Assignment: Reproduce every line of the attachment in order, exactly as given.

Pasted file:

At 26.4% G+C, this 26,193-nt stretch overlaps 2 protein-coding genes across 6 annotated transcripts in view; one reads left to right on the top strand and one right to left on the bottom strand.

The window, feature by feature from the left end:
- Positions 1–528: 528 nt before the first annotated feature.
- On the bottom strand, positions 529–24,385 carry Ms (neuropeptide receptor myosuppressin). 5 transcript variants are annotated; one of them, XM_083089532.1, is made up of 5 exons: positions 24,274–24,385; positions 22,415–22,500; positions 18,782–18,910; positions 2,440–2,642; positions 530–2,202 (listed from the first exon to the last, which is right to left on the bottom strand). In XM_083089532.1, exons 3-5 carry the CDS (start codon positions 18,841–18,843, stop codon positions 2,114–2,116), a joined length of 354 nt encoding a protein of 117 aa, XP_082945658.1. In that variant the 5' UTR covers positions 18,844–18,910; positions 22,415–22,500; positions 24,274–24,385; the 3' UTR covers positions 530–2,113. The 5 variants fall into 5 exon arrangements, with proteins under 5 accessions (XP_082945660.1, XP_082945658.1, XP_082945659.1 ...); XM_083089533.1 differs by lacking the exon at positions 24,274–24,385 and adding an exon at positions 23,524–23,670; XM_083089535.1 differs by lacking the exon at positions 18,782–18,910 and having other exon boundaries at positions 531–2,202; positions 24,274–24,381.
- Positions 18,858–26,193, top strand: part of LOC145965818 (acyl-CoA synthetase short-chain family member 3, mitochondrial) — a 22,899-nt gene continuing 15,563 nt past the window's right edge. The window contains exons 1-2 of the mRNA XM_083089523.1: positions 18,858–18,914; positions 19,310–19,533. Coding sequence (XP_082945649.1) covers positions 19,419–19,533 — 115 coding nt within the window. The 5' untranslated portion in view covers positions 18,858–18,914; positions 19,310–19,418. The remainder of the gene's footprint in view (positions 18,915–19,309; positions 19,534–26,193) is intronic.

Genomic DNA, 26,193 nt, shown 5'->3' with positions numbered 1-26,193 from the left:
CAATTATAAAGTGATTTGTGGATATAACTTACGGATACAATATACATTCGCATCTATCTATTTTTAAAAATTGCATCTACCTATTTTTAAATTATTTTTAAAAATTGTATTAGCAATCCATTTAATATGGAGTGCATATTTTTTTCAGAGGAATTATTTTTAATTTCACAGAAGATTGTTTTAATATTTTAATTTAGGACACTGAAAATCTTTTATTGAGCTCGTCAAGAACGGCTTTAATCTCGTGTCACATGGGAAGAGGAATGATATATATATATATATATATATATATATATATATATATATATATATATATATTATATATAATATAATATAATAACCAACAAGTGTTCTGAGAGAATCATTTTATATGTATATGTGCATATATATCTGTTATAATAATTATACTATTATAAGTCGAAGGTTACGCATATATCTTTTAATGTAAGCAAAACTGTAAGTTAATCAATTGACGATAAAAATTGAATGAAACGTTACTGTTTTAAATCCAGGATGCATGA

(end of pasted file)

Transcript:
At 26.4% G+C, this 26,193-nt stretch overlaps 2 protein-coding genes across 6 annotated transcripts in view; one reads left to right on the top strand and one right to left on the bottom strand.

The window, feature by feature from the left end:
- Positions 1–528: 528 nt before the first annotated feature.
- On the bottom strand, positions 529–24,385 carry Ms (neuropeptide receptor myosuppressin). 5 transcript variants are annotated; one of them, XM_083089532.1, is made up of 5 exons: positions 24,274–24,385; positions 22,415–22,500; positions 18,782–18,910; positions 2,440–2,642; positions 530–2,202 (listed from the first exon to the last, which is right to left on the bottom strand). In XM_083089532.1, exons 3-5 carry the CDS (start codon positions 18,841–18,843, stop codon positions 2,114–2,116), a joined length of 354 nt encoding a protein of 117 aa, XP_082945658.1. In that variant the 5' UTR covers positions 18,844–18,910; positions 22,415–22,500; positions 24,274–24,385; the 3' UTR covers positions 530–2,113. The 5 variants fall into 5 exon arrangements, with proteins under 5 accessions (XP_082945660.1, XP_082945658.1, XP_082945659.1 ...); XM_083089533.1 differs by lacking the exon at positions 24,274–24,385 and adding an exon at positions 23,524–23,670; XM_083089535.1 differs by lacking the exon at positions 18,782–18,910 and having other exon boundaries at positions 531–2,202; positions 24,274–24,381.
- Positions 18,858–26,193, top strand: part of LOC145965818 (acyl-CoA synthetase short-chain family member 3, mitochondrial) — a 22,899-nt gene continuing 15,563 nt past the window's right edge. The window contains exons 1-2 of the mRNA XM_083089523.1: positions 18,858–18,914; positions 19,310–19,533. Coding sequence (XP_082945649.1) covers positions 19,419–19,533 — 115 coding nt within the window. The 5' untranslated portion in view covers positions 18,858–18,914; positions 19,310–19,418. The remainder of the gene's footprint in view (positions 18,915–19,309; positions 19,534–26,193) is intronic.

Genomic DNA, 26,193 nt, shown 5'->3' with positions numbered 1-26,193 from the left:
CAATTATAAAGTGATTTGTGGATATAACTTACGGATACAATATACATTCGCATCTATCTATTTTTAAAAATTGCATCTACCTATTTTTAAATTATTTTTAAAAATTGTATTAGCAATCCATTTAATATGGAGTGCATATTTTTTTCAGAGGAATTATTTTTAATTTCACAGAAGATTGTTTTAATATTTTAATTTAGGACACTGAAAATCTTTTATTGAGCTCGTCAAGAACGGCTTTAATCTCGTGTCACATGGGAAGAGGAATGATATATATATATATATATATATATATATATATATATATATATATATATATATTATATATAATATAATATAATAACCAACAAGTGTTCTGAGAGAATCATTTTATATGTATATGTGCATATATATCTGTTATAATAATTATACTATTATAAGTCGAAGGTTACGCATATATCTTTTAATGTAAGCAAAACTGTAAGTTAATCAATTGACGATAAAAATTGAATGAAACGTTACTGTTTTAAATCCAGGATGCATGA